Given Marketquest's failure to contest BIC's assertion that the average customer is highly sophisticated and the lack of evidence pertaining to this issue, the Court finds this factor weighs slightly in favor of BIC but should be accorded little weight in the present analysis.

(vii) Defendant's Intent in Selecting the Mark "When the alleged infringer knowingly adopts a mark similar to another's, reviewing courts

presume that the defendant can accomplish his purpose: that is, that the public will be deceived." Sleekcraft, 599 F.2d at 354. Thus, if Marketquest can show that BIC deliberately adopted the ALLIN-ONE mark in order to obtain advantage from Marketquest's goodwill, this may weigh heavily in favor of finding a likelihood of confusion.

Marketquest argues that bad faith is "the only reasonable explanation for Defendants' choice" of the phrase "All in ONE" for its NORWOOD Catalogue. (Pl.'s Mem. ISO Mot. 13.) Marketquest alleges that BIC was "well aware of All-In-One in advance" of choosing the phrase for its catalogue, and that the choice was an "attention getting symbol." (Pl.'s Reply 9.) To show bad faith, Marketquest alludes to several other marks it claims BIC "raided," including its THE WRITE CHOICE mark, which it originally claimed was infringed in the present action but has not pursued in the instant motion. (Id.; see also FAC ¶ 16.) BIC counters that it used the phrase "in good faith in an effort to streamline the number of catalogues Norwood would have to distribute, and to describe what the catalogue contains." (Def.'s Opp'n 14; Bauer Decl. ¶ 7.) In addition, BIC emphasizes that it displays the phrase next to its NORWOOD trademark, which indicates it did not intend to deceive consumers. (Id.)

The Ninth Circuit has recently emphasized that intent should not be considered in isolation, and that, "much like the proximity of the goods, the defendant's intent may be relevant here, but only insofar as it bolsters a finding that the use of the trademark serves to mislead consumers rather than truthfully inform them of their choice of products." Network Automation, 638 F.3d at 1153. In Network Automation, the district court failed to consider whether the defendant's intentional choice to use the plaintiff's mark was based on a bad faith intent to deceive, or a permissible intent to compare the two products. Id. Here, BIC has not alleged its use was based on an intent to compare. Instead, BIC asserts its use was unintentional and that it did not mean to conjure up Marketquest's products or services in any way in the minds of consumers. (Def.'s Opp'n 14-15.)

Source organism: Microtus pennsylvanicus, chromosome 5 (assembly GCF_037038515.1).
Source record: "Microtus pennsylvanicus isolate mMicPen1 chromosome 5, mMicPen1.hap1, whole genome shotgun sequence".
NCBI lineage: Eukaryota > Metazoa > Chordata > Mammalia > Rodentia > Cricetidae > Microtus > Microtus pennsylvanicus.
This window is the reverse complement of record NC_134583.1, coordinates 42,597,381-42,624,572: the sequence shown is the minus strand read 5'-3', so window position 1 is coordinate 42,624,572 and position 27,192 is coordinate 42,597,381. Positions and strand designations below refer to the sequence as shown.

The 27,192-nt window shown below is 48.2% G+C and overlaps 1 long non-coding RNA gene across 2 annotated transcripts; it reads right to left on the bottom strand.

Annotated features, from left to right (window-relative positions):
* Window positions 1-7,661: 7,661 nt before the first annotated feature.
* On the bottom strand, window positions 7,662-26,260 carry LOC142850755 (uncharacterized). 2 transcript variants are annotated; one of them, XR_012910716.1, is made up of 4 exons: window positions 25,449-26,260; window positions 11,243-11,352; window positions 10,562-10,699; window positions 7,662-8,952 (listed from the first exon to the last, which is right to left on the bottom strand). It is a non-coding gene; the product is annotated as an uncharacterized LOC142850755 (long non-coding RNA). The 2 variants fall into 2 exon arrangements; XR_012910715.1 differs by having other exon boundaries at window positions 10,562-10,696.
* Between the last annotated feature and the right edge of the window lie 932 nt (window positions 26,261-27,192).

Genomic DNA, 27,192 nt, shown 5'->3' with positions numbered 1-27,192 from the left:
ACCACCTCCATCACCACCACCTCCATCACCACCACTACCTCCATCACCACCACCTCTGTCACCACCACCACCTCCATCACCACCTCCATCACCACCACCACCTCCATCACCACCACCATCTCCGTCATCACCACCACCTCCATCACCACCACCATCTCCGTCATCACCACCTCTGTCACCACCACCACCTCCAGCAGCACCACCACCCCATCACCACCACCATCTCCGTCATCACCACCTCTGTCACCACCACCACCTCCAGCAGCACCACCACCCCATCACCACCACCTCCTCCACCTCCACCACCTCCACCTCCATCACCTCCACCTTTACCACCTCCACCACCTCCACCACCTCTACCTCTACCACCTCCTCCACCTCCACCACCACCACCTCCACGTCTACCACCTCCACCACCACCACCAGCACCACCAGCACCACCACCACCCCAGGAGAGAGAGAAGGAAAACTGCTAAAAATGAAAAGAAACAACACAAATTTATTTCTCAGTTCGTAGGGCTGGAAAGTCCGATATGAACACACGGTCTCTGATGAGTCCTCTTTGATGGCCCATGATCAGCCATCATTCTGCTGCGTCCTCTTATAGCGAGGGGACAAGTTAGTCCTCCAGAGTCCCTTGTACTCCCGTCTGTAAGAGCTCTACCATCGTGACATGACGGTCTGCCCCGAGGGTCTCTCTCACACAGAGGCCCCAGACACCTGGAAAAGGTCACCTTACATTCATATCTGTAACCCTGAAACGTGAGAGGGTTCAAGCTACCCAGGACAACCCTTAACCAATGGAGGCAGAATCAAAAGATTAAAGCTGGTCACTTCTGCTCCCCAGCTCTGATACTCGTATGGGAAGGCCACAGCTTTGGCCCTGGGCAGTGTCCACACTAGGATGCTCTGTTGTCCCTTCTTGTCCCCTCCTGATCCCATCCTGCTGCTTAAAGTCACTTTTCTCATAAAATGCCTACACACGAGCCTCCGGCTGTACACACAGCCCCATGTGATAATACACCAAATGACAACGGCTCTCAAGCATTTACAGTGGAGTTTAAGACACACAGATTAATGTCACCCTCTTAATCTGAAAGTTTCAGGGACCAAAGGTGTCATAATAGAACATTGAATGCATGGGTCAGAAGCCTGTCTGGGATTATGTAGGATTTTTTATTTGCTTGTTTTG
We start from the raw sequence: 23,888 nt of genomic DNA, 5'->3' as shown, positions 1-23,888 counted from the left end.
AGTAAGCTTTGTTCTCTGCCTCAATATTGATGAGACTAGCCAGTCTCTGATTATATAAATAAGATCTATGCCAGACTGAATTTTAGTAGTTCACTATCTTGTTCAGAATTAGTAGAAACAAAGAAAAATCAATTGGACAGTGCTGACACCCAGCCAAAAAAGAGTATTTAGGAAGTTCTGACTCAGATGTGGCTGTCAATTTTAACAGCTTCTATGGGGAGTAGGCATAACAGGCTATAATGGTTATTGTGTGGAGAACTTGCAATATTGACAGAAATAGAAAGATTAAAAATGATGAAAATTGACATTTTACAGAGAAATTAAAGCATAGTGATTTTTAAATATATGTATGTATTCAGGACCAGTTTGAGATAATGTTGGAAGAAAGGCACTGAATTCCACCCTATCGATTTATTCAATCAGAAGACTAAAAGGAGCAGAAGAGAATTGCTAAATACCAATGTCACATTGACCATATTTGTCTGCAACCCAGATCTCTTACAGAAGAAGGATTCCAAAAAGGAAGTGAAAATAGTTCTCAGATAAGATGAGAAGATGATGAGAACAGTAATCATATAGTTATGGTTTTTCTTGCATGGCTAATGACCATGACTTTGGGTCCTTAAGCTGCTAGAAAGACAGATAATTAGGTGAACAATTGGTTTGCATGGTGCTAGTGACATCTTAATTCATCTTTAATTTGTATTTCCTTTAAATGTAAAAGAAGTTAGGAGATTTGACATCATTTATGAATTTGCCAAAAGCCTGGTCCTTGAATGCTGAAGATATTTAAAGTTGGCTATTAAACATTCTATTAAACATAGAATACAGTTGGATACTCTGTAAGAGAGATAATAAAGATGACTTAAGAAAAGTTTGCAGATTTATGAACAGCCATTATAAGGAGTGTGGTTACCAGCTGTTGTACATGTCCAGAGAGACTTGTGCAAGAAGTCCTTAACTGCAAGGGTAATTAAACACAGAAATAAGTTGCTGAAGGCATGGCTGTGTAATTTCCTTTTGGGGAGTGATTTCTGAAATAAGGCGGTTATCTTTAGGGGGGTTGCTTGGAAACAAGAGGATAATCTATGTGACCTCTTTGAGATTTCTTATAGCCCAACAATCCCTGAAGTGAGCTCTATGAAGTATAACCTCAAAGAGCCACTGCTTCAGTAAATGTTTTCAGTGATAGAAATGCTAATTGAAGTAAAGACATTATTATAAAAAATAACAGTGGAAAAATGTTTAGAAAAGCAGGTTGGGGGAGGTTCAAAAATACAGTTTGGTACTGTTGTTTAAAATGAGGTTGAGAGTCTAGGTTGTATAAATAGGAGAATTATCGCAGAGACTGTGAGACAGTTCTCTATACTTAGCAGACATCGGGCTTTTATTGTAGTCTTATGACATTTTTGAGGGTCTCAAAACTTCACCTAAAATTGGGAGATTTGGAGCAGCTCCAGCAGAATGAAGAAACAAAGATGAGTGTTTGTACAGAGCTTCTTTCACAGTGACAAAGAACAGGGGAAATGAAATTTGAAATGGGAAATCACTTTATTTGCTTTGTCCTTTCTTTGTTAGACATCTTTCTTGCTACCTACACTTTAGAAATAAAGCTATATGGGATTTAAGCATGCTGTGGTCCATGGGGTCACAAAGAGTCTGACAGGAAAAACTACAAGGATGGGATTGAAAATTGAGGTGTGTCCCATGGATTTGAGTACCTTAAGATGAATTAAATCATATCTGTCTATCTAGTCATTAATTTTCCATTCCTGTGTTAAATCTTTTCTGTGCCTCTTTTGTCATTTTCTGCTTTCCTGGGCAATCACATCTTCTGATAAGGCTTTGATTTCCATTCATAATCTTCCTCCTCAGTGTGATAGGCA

In the absence of any evidence that BIC acted with a bad faith intent when it used the phrase "All in ONE" on its 2011 NORWOOD Catalogue, the Court does not impute such intent based on Marketquest's circumstantial allegations. Accordingly, this factor weighs in favor of BIC.

(viii)Likelihood of Expansion of the Product Lines

The parties agree the Court need not consider this factor here, where the product lines already entirely overlap. (Pl.'s Mem. ISO Mot. 14; Def.'s Opp'n 14.) "Where two companies are direct competitors, this factor is unimportant." Network Automation, 638 F.3d at 1153; cf. Brookfield, 174 F.3d at 1060. Accordingly, the Court finds this factor should be accorded no weight.

(ix) Sleekcraft Factors Weigh in Favor of Finding a Likelihood of Confusion The Court notes that this likelihood of confusion test is fact-intensive, and many of the factors

considered above are dependent upon factual conclusions that ultimately should be sent to trial for resolution. However, the Court must make a preliminary decision here for the purposes of this motion. Upon weighing the Sleekcraft factors, the Court concludes that the majority weigh in favor of finding a likelihood of confusion. Each of the first through fifth factors weighs at least slightly in favor of Marketquest, and only the sixth and seventh factors weigh against. Having found some likelihood of confusion, the Court now turns to BIC's argument that the affirmative defense of fair use should bar liability here.